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Neurodiversity Celebration Week 2023

Written by Brett Dryden, Organisational Development – Diversity & Inclusion

“Neurodiversity may be every bit as crucial for the human race as biodiversity is for life in general. Who can say what form of wiring will be best at any given moment?”— Harvey Blume, The Atlantic, 1998

This quote has crossed my mind at least once a day since I discovered it a couple of years ago and does a great job of describing the importance of Neurodiversity Celebration Week. The term neurodiversity was coined more than 20 years ago by Judy Singer an Australian sociologist and marks a turning point in the language we use to understand and support this community. Everyone together is neurodiverse because we are diverse. Within that you have Neurotypical and Neurodivergent.

Neurodivergent is an umbrella term for a number of neurological differences such as autism spectrum disorder, ADHD, dyslexia, dyscalculia and many more. All exist on a spectrum and can be present in isolation, or together. No two individuals will have the same experiences and with an estimated 15% of the population being neurodivergent, it’s imperative we continuously educate ourselves to provide ongoing understanding and support.

IDENTIFYING THE SUPPORT NEEDED

In a previous life I had the pleasure of working with several neurodivergent individuals, some of whom were brought in on a pilot scheme specifically for this community – autistic adults are the lowest employed group in the UK after all. There was a lot of emphasis on ensuring that the scheme worked and created added value because it’s important that pilot schemes produce results to make getting further support in the future is easier. All too often we can ding that many managers are unwilling to “take risks” or “didn’t have the time to provide a lot of support”.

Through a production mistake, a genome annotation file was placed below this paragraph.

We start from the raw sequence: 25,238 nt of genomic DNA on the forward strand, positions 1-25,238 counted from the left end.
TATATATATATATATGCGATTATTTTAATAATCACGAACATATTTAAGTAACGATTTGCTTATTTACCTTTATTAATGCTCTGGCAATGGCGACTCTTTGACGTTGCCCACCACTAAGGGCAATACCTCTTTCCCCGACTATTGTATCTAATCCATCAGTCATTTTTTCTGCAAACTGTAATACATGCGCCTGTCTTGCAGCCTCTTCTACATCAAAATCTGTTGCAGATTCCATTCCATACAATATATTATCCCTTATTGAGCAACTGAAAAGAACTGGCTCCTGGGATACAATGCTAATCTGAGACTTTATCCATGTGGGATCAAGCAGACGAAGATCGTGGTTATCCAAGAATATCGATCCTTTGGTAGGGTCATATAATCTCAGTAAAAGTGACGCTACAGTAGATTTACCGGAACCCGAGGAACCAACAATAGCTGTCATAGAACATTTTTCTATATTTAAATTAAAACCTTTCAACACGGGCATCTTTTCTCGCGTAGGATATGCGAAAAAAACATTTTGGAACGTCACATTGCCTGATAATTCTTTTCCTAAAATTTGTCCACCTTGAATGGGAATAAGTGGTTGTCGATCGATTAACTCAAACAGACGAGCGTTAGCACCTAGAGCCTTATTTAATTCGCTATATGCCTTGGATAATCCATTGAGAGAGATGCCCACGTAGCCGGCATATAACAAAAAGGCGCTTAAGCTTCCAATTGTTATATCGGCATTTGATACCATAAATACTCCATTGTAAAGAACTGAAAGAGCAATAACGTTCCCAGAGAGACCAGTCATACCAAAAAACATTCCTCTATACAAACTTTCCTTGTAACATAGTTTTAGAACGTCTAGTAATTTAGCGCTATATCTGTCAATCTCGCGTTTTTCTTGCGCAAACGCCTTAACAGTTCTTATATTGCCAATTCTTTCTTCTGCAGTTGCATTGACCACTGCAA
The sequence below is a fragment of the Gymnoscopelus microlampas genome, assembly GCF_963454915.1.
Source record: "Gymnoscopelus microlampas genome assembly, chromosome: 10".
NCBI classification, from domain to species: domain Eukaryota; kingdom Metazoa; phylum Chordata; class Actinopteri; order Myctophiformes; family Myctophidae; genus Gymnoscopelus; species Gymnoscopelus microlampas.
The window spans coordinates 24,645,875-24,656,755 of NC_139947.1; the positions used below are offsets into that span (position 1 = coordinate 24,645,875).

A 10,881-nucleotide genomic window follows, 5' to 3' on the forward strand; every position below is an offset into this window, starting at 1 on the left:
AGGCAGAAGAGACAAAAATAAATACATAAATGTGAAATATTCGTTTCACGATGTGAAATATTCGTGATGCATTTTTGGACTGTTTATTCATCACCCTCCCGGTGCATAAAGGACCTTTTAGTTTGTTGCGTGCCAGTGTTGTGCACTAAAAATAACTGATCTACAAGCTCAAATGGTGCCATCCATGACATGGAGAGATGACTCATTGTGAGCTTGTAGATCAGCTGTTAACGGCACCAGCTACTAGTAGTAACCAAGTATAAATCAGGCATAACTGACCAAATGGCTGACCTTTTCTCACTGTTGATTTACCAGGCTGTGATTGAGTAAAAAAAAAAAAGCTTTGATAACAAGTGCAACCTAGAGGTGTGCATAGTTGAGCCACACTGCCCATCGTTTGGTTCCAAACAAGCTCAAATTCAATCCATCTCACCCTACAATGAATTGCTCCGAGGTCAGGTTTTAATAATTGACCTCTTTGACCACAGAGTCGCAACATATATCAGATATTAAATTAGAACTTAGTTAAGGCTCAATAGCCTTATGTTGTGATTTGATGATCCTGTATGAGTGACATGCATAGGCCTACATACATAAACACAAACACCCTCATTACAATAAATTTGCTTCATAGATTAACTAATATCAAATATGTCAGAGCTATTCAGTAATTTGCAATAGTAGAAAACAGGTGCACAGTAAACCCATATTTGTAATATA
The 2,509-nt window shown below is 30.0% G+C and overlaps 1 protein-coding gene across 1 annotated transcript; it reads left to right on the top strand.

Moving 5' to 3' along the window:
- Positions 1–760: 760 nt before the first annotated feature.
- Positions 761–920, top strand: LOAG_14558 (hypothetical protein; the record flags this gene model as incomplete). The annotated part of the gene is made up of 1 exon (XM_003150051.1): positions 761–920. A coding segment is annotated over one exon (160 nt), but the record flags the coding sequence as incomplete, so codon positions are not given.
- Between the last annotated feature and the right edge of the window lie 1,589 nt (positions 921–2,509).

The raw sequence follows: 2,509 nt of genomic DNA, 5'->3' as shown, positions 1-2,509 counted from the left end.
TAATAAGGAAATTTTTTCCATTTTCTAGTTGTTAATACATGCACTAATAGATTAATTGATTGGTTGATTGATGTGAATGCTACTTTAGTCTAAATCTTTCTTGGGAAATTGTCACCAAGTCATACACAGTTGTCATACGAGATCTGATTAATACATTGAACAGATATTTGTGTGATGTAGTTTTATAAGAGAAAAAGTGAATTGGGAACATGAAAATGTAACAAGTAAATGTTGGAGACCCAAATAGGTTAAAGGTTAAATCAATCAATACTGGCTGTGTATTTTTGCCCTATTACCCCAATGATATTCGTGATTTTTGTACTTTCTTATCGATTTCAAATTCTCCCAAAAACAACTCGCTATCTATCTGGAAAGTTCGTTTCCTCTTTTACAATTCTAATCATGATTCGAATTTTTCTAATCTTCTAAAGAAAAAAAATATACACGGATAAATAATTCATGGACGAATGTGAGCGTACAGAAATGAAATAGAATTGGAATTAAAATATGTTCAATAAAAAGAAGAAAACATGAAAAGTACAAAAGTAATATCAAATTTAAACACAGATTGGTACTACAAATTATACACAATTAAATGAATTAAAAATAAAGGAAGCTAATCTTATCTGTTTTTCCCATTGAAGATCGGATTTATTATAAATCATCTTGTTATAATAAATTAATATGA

So, we enlisted some amazing charities and organisations to help identify applicants and set-up a separate recruitment portal to filter the applications. We also made a few tweaks to the recruitment journey, such as sending interview questions out in advance, providing details of the interviewers, and offering office tours (these became standard practice). We hired several people through this process and, with a combination of awareness sessions with teams and listening to individual needs, I’m pleased to say they are all still there doing incredible work. One colleague had such personal growth that they have started living independently, something which care workers and experts had told them and their parents was impossible.

The ‘adjustments’ that people were so afraid of turned out to be things that you would consider good management practice such as positive feedback, clearer instructions, support through times of business change and regular check ins.  I’m sure we would all agree that these should be afforded to everyone as standard. There could be other needs which as an employer we were required to meet or met through government funding, but these are no different to a standing desk or access adjustment for limited mobility.

FOSTERING A MORE SUPPORTIVE ENVIRONMENT

We know the tremendous effect that stable employment can have on the lives of someone who has been given a chance. Neurodivergent people have the right to be valued as contributing members of society and rather than thinking of people as being disabled, I prefer to think of society disabling them by not providing simple support.

As a society, we’ve made good progress in understanding what neurodivergent and neurotypical means but we still have a long way to go. Currently in the UK, the waiting time for an adult neurodivergent diagnosis is as long as seven years and without that formal piece of paper, accessing support can be very difficult. This is because being neurodivergent is often not immediately visible and so the burden of proof falls far too often the individual

Being neurodivergent can bring unique challenges for individuals, but we need to look past this and focus on their many unique strengths. As the Harvey Blume quote states, we need diversity of thought to make sure we have every outlook on a problem or task. We need to recognise that some people are wired differently and utilising everyone for their own set of skills is the only way we can thrive.

I encourage everyone to take a look at some of the free events being run by Neurodiversity Celebration Week here.

Brett Dryden, Organisational Development – Diversity & Inclusion